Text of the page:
Click the image above to view interviews with the archive team
|You can access the Willy Russell Archive by visiting the LJMU's website HERE
The Willy Russell Archive contains over 5000 items, and includes manuscripts, CDs, records and tapes, programmes, publicity and media material including newspaper cuttings and press releases, correspondence, legal, financial and administrative documents, casting and audition records, administrative material and promotional ephemera. The collection showcases the process by which Willy Russell’s works were created, adapted, presented and publicised, and demonstrates their widespread and international appeal. It also illustrates Willy Russell’s collaborative works, both written and musical.
|The photos, (right) show the Archive Team at LJMU (left to right: Sheena Streather, Emily Parsons, Heather Thrift, Director of Library Services at LJMU, Jessica Smith & Valerie Stevenson). Other photos show audience members viewing the exhibition.
Willy Russell's personal archive is donated to the LIVERPOOL JOHN MOORES UNIVERSITY
" It has always been my intention that if ever my papers and manuscripts were to be deposited, then it would be with a Liverpool institute. I'm delighted to have come to this arrangement with Liverpool John Moores University... "
To celebrate the deposit of his archive collection in LJMU's Library, Willy Russell presented a one-off event (November 2013) in the John Lennon Art and Design Building.
Using his unique vocal range to perform readings from some of his work, he vividly brought to life some of his most famous characters from Shirley Valentine and Blood Brothers.
The launch event was accompanied by an exhibition of material from the archive collection, curated and designed by students from the School of Art and Design.
The exhibition showcases the whole range of Willy Russell's works including draft manuscripts, programmes, photographs, production posters, and film of interviews, performances and live production recordings.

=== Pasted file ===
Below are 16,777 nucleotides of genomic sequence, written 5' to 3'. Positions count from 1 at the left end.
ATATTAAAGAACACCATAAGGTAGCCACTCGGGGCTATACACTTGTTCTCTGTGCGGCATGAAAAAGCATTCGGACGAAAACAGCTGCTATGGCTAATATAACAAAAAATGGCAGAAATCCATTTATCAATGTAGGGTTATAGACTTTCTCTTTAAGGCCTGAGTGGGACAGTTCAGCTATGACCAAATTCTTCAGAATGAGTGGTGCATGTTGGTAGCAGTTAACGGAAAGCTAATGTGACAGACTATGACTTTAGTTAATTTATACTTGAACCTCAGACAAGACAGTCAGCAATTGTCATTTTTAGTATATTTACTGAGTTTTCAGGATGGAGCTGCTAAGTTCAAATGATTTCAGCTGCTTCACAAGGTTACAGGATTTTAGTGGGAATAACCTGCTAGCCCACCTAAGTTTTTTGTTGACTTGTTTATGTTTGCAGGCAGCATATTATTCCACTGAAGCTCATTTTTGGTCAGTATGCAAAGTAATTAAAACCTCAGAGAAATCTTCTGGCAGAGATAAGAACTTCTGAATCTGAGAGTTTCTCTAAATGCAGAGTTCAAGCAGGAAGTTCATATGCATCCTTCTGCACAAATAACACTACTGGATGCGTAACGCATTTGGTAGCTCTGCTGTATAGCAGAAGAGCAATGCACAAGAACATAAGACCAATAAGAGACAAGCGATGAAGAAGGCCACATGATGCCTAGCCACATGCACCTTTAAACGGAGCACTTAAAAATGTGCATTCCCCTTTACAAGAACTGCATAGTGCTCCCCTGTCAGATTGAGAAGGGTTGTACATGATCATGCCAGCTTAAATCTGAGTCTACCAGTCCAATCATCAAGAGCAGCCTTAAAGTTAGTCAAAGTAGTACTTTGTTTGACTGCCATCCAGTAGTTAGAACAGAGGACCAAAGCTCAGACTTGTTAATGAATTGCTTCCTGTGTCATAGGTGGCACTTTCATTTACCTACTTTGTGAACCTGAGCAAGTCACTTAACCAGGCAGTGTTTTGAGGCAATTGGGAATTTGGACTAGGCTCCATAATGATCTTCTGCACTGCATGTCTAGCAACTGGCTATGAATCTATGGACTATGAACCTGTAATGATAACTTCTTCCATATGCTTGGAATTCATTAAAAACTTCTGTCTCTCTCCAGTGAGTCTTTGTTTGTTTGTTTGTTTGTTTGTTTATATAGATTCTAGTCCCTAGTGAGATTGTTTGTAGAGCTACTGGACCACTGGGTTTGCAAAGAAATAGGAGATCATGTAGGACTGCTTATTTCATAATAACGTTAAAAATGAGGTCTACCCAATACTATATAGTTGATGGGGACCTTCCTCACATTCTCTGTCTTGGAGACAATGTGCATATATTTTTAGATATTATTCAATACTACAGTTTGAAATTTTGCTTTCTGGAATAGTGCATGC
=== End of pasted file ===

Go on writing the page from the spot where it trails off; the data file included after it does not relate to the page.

It also features items and awards from the playwright's 40 years of professional work, including the typewriter on which he wrote the script for Blood Brothers.
Willy Russell has a long-standing relationship with the University since he became a Fellow in 1995.
Photograph Credits: LJMU
BLOG from the Actors & Performers website
by Anna Brewer
Willy Russell is something of a personal hero for me. Blood Brothers was the first piece of theatre that I was taken to in London and it had an enormous impact on my ten-year-old self: I was hooked and completely overwhelmed. It was so many things all at once: hilarious, contemporary, topical, urgent, tragic, stylised, inventive in form, romantic, joyous, real – and also had great songs woven into the fabric of the piece.
Blood Brothers became for me something of an obsession and I continued to respond to it as a piece of theatre as I grew older, no matter how many times I saw it. Initially, I tried to work the play into as many situations at school as I could. If we were asked to choose a poem, I chose the one below. If we had to perform a speech, I performed Mickey’s first monologue. If we were selecting a geography project, I chose to study Liverpool. As a teenager, I routinely took new boyfriends to see the show: it was the perfect litmus paper. If they liked the play, we stood a chance. If they didn’t, that was the end of the relationship. To this day, I have seen the show a total of twenty times (not all with new boyfriends, I hasten to add).
Most recently, I saw a video clip of a performance of Blood Brothers being performed in a state school in Liverpool in 1982, as it was originally intended. It was a distant cry from the West End production values I had become accustomed to for the piece, with the most minimal of lighting and sets. Initially, the pupils looked like they might be easily distracted – potentially an audience for whom the slightest interruption may disrupt the entire assembly. Watching the production, however, they were spellbound, just as I had been when I first saw it. They rose to their feet in spontaneous and unembarrassed enthusiasm when it finished. It was a particularly moving moment to witness.